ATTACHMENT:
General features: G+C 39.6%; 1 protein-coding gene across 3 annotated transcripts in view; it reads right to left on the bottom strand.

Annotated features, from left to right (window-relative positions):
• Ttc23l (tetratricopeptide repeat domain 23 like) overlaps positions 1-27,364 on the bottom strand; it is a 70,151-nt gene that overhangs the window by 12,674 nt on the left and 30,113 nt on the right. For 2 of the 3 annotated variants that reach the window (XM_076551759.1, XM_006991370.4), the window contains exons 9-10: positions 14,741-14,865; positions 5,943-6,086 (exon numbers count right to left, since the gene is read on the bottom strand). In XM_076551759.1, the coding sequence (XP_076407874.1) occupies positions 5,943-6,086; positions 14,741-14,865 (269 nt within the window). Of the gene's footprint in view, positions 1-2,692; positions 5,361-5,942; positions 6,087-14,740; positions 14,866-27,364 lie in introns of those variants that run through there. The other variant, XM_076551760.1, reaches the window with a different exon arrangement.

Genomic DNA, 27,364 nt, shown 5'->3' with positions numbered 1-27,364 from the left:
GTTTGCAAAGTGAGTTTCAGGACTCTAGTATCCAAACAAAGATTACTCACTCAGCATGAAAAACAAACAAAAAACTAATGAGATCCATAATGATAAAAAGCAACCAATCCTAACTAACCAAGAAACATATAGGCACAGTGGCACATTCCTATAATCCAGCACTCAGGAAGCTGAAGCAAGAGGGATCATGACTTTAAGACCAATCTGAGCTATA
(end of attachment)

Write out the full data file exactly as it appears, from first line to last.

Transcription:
General features: G+C 39.6%; 1 protein-coding gene across 3 annotated transcripts in view; it reads right to left on the bottom strand.

Annotated features, from left to right (window-relative positions):
• Ttc23l (tetratricopeptide repeat domain 23 like) overlaps positions 1-27,364 on the bottom strand; it is a 70,151-nt gene that overhangs the window by 12,674 nt on the left and 30,113 nt on the right. For 2 of the 3 annotated variants that reach the window (XM_076551759.1, XM_006991370.4), the window contains exons 9-10: positions 14,741-14,865; positions 5,943-6,086 (exon numbers count right to left, since the gene is read on the bottom strand). In XM_076551759.1, the coding sequence (XP_076407874.1) occupies positions 5,943-6,086; positions 14,741-14,865 (269 nt within the window). Of the gene's footprint in view, positions 1-2,692; positions 5,361-5,942; positions 6,087-14,740; positions 14,866-27,364 lie in introns of those variants that run through there. The other variant, XM_076551760.1, reaches the window with a different exon arrangement.

Genomic DNA, 27,364 nt, shown 5'->3' with positions numbered 1-27,364 from the left:
GTTTGCAAAGTGAGTTTCAGGACTCTAGTATCCAAACAAAGATTACTCACTCAGCATGAAAAACAAACAAAAAACTAATGAGATCCATAATGATAAAAAGCAACCAATCCTAACTAACCAAGAAACATATAGGCACAGTGGCACATTCCTATAATCCAGCACTCAGGAAGCTGAAGCAAGAGGGATCATGACTTTAAGACCAATCTGAGCTATA